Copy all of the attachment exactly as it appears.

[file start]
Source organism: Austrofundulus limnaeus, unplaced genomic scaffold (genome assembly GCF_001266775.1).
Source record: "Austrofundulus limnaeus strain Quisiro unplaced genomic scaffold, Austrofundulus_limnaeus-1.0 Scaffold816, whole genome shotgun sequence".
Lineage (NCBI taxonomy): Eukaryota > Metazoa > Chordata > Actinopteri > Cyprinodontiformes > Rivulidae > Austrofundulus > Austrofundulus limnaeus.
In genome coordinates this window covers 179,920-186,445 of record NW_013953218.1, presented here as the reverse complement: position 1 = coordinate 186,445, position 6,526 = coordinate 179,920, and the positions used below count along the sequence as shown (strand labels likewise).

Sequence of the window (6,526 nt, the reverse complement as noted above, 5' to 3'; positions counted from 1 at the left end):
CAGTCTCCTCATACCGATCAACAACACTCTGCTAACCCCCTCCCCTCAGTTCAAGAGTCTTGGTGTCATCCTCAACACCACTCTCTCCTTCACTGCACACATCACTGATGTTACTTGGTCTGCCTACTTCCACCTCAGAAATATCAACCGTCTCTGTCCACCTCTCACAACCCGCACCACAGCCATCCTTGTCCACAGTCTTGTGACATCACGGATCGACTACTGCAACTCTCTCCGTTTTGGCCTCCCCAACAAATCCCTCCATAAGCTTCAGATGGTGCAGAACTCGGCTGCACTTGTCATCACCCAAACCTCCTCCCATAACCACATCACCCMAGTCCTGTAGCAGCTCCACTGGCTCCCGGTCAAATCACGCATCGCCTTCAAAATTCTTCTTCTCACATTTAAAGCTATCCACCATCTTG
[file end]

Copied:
Source organism: Austrofundulus limnaeus, unplaced genomic scaffold (genome assembly GCF_001266775.1).
Source record: "Austrofundulus limnaeus strain Quisiro unplaced genomic scaffold, Austrofundulus_limnaeus-1.0 Scaffold816, whole genome shotgun sequence".
Lineage (NCBI taxonomy): Eukaryota > Metazoa > Chordata > Actinopteri > Cyprinodontiformes > Rivulidae > Austrofundulus > Austrofundulus limnaeus.
In genome coordinates this window covers 179,920-186,445 of record NW_013953218.1, presented here as the reverse complement: position 1 = coordinate 186,445, position 6,526 = coordinate 179,920, and the positions used below count along the sequence as shown (strand labels likewise).

Sequence of the window (6,526 nt, the reverse complement as noted above, 5' to 3'; positions counted from 1 at the left end):
CAGTCTCCTCATACCGATCAACAACACTCTGCTAACCCCCTCCCCTCAGTTCAAGAGTCTTGGTGTCATCCTCAACACCACTCTCTCCTTCACTGCACACATCACTGATGTTACTTGGTCTGCCTACTTCCACCTCAGAAATATCAACCGTCTCTGTCCACCTCTCACAACCCGCACCACAGCCATCCTTGTCCACAGTCTTGTGACATCACGGATCGACTACTGCAACTCTCTCCGTTTTGGCCTCCCCAACAAATCCCTCCATAAGCTTCAGATGGTGCAGAACTCGGCTGCACTTGTCATCACCCAAACCTCCTCCCATAACCACATCACCCMAGTCCTGTAGCAGCTCCACTGGCTCCCGGTCAAATCACGCATCGCCTTCAAAATTCTTCTTCTCACATTTAAAGCTATCCACCATCTTG